In some ways, meditation practice is like learning to serve a tennis ball. When we begin to practice meditation, we are undertaking the task of paying attention to the present moment, and doing so non-judgmentally. And, we quickly notice, this is not particularly easy for most of us, most of the time. When we are not actually engaged in an absorbing task, we are usually very mentally scattered. Instead of actively engaging our attention, we usually let it wander to whatever sensation or train of thought may arrive, without even noticing what it is that we have focused, or re-focused on. We go onto autopilot, and our minds wander aimlessly. We may engage in the mental re-hashing of various distressing life events; we may fantasize (happily or fearfully) about various possible future events. We may mentally criticize ourselves for doing certain things or feeling certain ways. The point is not that any of those mental topics is necessarily bad; the point is that we are, very often, being mentally passive, and not active; we are being absent, and not present, in our own mental lives. Instead of paying attention to what is going on, in our heads and around us, we are passively responding to the whole show. And, very often, we are mostly un-aware of nearly all of what is actually happening in our lives.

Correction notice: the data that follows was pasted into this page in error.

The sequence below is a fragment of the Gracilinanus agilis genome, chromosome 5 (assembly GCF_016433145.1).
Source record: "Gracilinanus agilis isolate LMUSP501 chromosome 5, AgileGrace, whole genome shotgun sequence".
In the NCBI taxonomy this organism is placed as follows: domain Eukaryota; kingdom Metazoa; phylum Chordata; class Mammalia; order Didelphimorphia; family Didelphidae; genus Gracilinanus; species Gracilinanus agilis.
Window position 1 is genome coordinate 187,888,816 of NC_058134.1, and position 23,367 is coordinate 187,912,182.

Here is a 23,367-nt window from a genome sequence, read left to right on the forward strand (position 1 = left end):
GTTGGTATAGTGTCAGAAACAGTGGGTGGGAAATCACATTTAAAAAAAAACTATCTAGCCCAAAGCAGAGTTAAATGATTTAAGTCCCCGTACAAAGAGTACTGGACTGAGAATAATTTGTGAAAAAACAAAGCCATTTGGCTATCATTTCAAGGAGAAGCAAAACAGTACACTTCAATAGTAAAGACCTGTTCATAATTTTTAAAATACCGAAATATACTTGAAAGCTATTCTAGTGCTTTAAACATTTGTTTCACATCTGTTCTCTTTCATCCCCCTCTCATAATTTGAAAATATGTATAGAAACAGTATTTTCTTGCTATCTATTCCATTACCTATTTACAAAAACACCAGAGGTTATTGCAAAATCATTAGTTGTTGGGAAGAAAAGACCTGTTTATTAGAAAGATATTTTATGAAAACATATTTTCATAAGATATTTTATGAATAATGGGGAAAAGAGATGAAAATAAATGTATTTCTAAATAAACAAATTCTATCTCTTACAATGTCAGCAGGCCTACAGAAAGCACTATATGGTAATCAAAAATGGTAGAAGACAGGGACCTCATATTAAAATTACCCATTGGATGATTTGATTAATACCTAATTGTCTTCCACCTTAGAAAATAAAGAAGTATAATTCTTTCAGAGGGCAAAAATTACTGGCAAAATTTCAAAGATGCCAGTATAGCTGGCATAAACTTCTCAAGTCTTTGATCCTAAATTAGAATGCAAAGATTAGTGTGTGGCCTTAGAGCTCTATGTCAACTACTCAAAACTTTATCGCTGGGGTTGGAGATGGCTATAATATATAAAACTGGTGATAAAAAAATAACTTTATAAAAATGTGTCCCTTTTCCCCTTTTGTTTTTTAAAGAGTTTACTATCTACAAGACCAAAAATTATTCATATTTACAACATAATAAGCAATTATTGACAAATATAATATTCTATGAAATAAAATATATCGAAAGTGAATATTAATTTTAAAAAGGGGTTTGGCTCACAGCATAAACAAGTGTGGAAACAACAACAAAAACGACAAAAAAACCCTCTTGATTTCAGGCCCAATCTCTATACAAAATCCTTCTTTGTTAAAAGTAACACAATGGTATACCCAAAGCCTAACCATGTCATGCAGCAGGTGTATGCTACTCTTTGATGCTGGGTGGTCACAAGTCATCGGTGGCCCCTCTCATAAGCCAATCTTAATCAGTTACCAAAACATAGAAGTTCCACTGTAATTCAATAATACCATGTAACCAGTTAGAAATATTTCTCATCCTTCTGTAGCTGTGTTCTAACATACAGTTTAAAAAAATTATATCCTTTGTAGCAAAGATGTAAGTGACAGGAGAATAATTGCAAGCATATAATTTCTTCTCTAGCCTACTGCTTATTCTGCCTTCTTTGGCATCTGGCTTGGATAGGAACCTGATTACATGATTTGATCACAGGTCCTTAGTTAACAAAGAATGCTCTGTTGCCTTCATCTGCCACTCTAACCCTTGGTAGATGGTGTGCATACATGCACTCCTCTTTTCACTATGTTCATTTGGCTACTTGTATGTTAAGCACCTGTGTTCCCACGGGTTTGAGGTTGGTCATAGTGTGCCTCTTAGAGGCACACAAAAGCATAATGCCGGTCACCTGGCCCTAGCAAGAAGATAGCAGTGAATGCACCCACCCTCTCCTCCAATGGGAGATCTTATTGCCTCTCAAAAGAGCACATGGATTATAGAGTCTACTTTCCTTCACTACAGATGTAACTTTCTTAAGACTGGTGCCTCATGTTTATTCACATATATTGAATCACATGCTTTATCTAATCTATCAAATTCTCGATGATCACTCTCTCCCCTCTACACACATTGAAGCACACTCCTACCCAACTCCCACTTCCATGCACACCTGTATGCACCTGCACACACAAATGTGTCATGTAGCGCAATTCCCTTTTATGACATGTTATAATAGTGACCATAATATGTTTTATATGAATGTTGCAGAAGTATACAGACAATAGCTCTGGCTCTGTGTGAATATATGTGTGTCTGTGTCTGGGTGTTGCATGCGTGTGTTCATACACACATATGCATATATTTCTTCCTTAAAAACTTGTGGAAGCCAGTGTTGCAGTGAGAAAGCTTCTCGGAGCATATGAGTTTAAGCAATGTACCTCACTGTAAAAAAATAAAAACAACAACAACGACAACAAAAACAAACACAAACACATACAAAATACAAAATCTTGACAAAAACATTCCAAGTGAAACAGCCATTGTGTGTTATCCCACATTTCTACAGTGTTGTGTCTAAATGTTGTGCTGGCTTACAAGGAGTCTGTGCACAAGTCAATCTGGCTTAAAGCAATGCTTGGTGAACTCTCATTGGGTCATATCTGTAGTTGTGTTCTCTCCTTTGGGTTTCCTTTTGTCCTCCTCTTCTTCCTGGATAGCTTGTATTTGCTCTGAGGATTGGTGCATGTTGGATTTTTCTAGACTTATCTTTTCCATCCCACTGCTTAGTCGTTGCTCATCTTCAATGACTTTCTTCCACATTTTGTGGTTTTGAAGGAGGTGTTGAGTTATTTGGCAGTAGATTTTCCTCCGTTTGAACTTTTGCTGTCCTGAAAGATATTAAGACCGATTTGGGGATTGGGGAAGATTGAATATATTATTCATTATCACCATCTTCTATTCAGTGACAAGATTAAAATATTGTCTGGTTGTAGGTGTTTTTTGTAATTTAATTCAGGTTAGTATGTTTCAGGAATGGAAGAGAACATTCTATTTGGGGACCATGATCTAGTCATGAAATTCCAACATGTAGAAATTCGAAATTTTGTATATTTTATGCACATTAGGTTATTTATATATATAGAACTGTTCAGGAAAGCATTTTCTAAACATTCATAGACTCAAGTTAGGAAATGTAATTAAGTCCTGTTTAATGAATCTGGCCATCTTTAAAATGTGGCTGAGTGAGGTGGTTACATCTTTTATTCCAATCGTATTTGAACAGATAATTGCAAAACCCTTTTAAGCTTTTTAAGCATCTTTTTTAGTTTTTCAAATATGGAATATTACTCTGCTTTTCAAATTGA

Meditation is a process of learning to be more mentally active. Over and over again, we ask ourselves to notice what is going on. We may choose a focus point, such as the sensations of breathing, to pay attention to. Then, when we settle in to do this task, we quickly find that we lose focus, and our minds drift away to something else; it may take some time even to notice that we have lost focus on our chosen object (such as sensations of breathing). The task then is simply to notice that this has happened; to re-focus on the chosen object; and to notice any judgments that accompany this process (I may notice that I am irritated or discouraged, because I so quickly lost focus). And (this is the key) this process is repeated many, many times; just as we repeat the movements of the tennis serve, so in meditation we repeat the process of gently bringing attention, or mental focus, onto a chosen object. This repetition is what changes our brain; this is what makes us more capable of being mentally engaged in our lives (as well as less reactive, and more compassionate). A recent study authored by Lidia Zylowska and her colleagues at UCLA indicates that meditation training is an effective intervention for people with attention deficit disorder; when we think about it, of course, it hardly seems surprising. Meditation is (partly) about learning to pay attention, by repeatedly practicing “paying attention”!
26 August 2008
Meditation and Mindfulness: Practice
Leave a Comment »
No comments yet.